1. That’s true: a great feeling. But you know, I think our mainstream journalism would be better if journalists asked “why” more often, and “why not”. They are essential to good journalism. I am thankful to my editors who allowed me to follow my training and go around asking such questions. The results were often well worth it.

    1. Ugh! Your US election with its manufactured stories was awful. Trump manipulated the real media, and inspired much of the fake media with his lies. Cable TV news got lazy and entirely too dependent on easy talking heads. A bad day for journalism, but it does force the profession to take a good hard look at why it exists, and what it does when a candidate knows how to manipulate it so easily, and to convince many people that his lies are truths.

  3. I was thinking recently … seriously … why doesn’t Cynthia write a book about her life as a Canadian journalist? Co-incidence? It would be a great tribute to yourself, plus other like-minded/hearted journalists. The article is wonderful. Tell us more. Tell us more.

  4. I didn’t know you were a journalist–it sounds like you were an amazing one! I wonder if journalists today see the possibilities for change inherent in their work or if the media focus on capturing an audience and making a buck has changed things.

  5. Warm and caring stories, although the unfairness of the last one hit me with rage and frustration. I asked myself ‘why’ and didn’t like the answers I came up with. Indeed, change what you can.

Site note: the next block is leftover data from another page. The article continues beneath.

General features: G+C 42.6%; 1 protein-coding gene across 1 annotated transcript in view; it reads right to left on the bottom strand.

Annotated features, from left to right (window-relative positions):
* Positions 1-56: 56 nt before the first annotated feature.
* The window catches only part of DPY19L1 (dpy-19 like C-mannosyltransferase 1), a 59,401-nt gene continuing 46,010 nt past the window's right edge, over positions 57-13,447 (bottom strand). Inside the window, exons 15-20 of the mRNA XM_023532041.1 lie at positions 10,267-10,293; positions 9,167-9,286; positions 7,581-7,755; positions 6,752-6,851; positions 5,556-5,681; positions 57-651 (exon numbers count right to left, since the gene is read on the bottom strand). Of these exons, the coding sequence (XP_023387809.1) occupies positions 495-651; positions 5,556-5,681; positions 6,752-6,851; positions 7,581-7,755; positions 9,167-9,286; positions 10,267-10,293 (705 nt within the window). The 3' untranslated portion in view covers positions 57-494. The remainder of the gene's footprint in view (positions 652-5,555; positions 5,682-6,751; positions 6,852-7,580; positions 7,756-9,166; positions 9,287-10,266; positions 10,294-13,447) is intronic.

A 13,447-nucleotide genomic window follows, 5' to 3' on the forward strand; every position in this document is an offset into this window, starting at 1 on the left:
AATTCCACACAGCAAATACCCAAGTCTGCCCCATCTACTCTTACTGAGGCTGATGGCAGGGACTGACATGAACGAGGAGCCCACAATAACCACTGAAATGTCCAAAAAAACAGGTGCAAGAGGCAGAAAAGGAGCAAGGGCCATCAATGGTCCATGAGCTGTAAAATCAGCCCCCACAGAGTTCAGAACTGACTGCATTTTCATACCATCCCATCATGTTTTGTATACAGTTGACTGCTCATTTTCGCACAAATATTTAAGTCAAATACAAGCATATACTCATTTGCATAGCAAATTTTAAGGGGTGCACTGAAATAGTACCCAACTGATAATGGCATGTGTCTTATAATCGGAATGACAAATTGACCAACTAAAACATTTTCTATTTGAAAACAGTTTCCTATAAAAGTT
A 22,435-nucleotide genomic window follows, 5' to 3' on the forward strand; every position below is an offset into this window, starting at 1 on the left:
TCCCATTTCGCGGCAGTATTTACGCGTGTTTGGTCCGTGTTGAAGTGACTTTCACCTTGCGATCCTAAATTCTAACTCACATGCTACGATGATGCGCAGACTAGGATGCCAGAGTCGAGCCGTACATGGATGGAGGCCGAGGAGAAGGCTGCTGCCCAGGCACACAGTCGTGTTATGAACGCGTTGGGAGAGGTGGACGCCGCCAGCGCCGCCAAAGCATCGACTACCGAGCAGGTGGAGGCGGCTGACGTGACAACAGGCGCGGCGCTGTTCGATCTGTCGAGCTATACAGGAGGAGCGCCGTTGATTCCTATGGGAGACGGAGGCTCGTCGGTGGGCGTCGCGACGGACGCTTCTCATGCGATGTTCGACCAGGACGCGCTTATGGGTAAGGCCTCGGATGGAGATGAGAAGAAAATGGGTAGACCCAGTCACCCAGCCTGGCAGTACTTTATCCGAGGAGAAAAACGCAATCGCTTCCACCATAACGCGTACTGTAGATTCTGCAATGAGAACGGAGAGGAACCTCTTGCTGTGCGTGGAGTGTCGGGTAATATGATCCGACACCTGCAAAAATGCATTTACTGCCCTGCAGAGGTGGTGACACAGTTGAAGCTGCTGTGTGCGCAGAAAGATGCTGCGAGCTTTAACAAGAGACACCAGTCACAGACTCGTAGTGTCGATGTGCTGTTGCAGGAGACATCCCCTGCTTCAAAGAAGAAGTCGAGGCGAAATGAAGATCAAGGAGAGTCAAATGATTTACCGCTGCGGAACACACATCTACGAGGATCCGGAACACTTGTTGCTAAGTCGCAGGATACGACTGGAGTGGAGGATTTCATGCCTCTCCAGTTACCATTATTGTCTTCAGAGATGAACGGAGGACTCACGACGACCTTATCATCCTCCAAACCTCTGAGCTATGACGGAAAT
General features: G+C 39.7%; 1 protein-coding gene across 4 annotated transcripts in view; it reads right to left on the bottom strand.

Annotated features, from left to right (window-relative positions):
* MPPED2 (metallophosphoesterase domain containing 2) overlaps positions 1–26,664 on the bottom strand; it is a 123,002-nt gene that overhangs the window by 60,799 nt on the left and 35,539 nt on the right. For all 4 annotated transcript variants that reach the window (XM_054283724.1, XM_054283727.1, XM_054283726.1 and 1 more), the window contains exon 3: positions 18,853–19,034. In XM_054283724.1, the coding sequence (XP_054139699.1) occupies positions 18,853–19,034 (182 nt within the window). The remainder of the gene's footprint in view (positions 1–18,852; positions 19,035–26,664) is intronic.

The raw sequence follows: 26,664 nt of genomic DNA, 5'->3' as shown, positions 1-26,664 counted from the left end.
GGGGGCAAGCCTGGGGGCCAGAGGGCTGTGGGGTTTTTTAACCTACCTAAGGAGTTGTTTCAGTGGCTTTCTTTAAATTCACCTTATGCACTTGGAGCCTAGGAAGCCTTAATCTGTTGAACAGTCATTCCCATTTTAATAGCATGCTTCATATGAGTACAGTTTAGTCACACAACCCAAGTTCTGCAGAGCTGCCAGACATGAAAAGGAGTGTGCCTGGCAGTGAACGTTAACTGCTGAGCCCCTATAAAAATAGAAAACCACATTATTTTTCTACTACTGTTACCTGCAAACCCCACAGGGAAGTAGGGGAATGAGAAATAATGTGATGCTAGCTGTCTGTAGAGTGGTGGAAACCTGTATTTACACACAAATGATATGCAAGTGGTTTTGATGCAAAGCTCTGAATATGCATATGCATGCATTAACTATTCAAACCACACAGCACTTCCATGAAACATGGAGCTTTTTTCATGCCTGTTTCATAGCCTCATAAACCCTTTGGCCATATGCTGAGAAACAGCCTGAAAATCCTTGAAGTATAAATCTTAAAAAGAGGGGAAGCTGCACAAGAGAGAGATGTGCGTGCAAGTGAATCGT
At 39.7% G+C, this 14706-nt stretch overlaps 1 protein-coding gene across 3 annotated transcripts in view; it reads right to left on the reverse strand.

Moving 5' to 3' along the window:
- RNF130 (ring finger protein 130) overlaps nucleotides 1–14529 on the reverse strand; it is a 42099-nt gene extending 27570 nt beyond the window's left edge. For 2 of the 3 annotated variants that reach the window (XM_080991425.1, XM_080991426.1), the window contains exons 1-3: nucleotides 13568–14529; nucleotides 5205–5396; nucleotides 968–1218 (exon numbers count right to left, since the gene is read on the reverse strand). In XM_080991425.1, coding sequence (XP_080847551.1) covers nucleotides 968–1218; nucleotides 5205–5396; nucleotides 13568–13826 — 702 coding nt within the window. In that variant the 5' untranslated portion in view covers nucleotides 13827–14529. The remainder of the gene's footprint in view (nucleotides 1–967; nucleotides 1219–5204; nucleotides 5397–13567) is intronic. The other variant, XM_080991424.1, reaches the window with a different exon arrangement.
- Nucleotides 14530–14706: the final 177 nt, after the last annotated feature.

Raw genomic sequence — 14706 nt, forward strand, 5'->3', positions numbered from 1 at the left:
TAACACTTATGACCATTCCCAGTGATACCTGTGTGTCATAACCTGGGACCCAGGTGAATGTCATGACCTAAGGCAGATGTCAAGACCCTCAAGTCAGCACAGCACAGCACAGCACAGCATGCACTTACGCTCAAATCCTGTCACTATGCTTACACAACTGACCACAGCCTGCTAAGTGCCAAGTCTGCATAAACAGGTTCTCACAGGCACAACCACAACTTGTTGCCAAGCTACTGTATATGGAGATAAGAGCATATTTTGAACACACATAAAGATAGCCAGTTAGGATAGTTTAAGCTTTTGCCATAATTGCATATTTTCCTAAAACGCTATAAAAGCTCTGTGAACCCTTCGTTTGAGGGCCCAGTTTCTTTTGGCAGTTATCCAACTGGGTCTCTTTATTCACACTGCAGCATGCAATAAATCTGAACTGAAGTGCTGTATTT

6. Inspirational stories Cynthia and the last one so sad. Why oh why can we not treat everyone with the respect they deserve – at the end of the day we are all equal.

  7. It must have felt good to be able to help others with your questions. ‘Why’ and ‘why not’ are definitely questions we should all be asking regularly. The authorities get bogged down in rules and regulations and we assume that nothing can be changed. With a little persistence you proved that things can be improved and people can get a better deal.
    Your last story is a sad one. Evidence of what can go wrong when not enough research is done (this time by the Police) and harm is done to innocent people.

  8. I love that you stood up for Timmy and Diane, and used not just the power of journalism but the power of YOU to help them in ways that truly benefitted everyone. Asking `why’ or `why not’ – maybe even just wondering – can start change, and can also be a way of challenging ourselves. As you know. Sometimes we are unable to help, and I know from experience how heartbreaking that can be. I think just putting the good energy out there makes a difference, even if we never see how.